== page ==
HAVANA – Some call Che Pando the godfather of Havana’s skateboarding scene, and the 40-year-old tattoo artist can still recall how tough things were in the 1980s when he and a handful of other pioneers first started shredding in public squares.
Like listening to rock music in the 1960s, interest in such a uniquely American import marked the young skaters as socially suspicious, and sometimes for rough treatment by police and arrest, though their experiences were perhaps not all that different from confrontations between U.S. skaters and civic authorities concerned about the destruction of public property.
“One time we were a big group of kids skating on the smooth floor in front of the Havana Libre,” Pando said. “The hotel security and the cops came running out.”
“It was difficult because we were misunderstood by most people,” added Pando, who was named after revolutionary commander Ernesto “Che” Guevara. “They used to kick us out everywhere.”
Attitudes have largely done a 180 ollie, to borrow the term for a popular aerial manoeuvr, and today a small but thriving urban tribe of pierced youths prowls Havana’s streets, looking to have fun and, just maybe, land the perfect trick.
Familiarity has come through high-profile visits by professional skateboarders and brands such as Red Bull; a brief partnership with a local cigarette company that helped build a skate ramp, and a series of semi-sanctioned or at least tolerated trick competitions. A program documenting skaters’ lives even aired on state television, the official arbiter of all things acceptable.
“It’s on the TV, so it’s going to be OK,” Pando said.
At first glance Cuba’s skaters look like they could be from anywhere. They pass around videos of their tricks set to thumping hip-hop soundtracks. They seize on fashion trends from imported magazines and video clips, accessories such as baggy shorts, wallet chains, nose rings and hats worn askew.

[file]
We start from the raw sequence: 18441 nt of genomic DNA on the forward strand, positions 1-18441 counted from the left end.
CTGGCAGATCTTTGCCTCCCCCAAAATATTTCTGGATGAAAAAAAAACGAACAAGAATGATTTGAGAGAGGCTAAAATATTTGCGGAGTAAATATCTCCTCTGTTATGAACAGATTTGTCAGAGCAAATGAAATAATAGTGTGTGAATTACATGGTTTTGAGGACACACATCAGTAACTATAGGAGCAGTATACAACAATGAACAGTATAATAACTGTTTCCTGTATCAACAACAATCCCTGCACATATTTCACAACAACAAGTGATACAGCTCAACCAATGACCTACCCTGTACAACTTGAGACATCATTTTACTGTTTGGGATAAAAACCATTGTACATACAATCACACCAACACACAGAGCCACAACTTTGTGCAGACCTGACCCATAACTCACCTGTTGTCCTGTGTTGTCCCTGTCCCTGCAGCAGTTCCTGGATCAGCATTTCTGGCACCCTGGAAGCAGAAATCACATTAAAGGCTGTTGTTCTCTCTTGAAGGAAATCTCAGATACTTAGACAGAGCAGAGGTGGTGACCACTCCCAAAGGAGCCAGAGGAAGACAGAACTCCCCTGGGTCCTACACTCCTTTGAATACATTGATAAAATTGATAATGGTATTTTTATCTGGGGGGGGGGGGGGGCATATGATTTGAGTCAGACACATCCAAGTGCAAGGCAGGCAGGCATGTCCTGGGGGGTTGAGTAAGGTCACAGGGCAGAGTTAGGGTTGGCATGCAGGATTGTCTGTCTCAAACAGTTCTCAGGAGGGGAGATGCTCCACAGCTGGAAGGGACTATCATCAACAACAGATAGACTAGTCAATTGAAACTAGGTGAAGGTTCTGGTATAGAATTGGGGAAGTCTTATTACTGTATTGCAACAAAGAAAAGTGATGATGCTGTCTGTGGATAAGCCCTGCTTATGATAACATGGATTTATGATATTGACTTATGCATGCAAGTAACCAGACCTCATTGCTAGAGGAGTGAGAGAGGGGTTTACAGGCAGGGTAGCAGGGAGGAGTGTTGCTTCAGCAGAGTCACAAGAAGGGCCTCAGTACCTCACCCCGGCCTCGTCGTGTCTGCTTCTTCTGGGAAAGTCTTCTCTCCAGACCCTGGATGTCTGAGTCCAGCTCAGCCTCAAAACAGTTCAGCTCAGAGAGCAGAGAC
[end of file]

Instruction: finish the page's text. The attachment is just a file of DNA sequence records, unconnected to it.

There’s no formal organization or leadership. They just meet casually at homes before skating off in a pack to whatever park, plaza, fountain or monument offers challenging features like ramps, steps, benches or holes to jump.
Recently a friend of the community opened his home to what may have been Cuba’s first art and photography show dedicated to skateboarding. Painted on one wall was a crucified Jesus silhouette nailed to a neon cross of interlocking skateboards. Dozens showed up to hang out, joke around and sip rum.
That’s not to say life still can’t be a little bit gnarly for skateboarders in Cuba.
In this Communist-run country where government salaries average around $20 a month, few can afford skateboards that can cost north of $100. In fact, there’s not a single store here that sells boards or supplies.
“You could have a skate shop here but it would be like a museum,” said Miles Jackson, a 25-year-old from Washington, D.C. “You can look, but nobody can buy anything.”
Jackson is co-founder of Cuba Skate, one of a handful of foreign nonprofits that import donated equipment for Cuban skaters.
He arrived in Havana recently with six 110-kilogram suitcases stuffed with swag: 25 boards, 10 pairs of shoes, hats, stickers and shirts emblazoned with the logo of 23rd and G, the downtown Havana intersection that’s the centre of skating activity.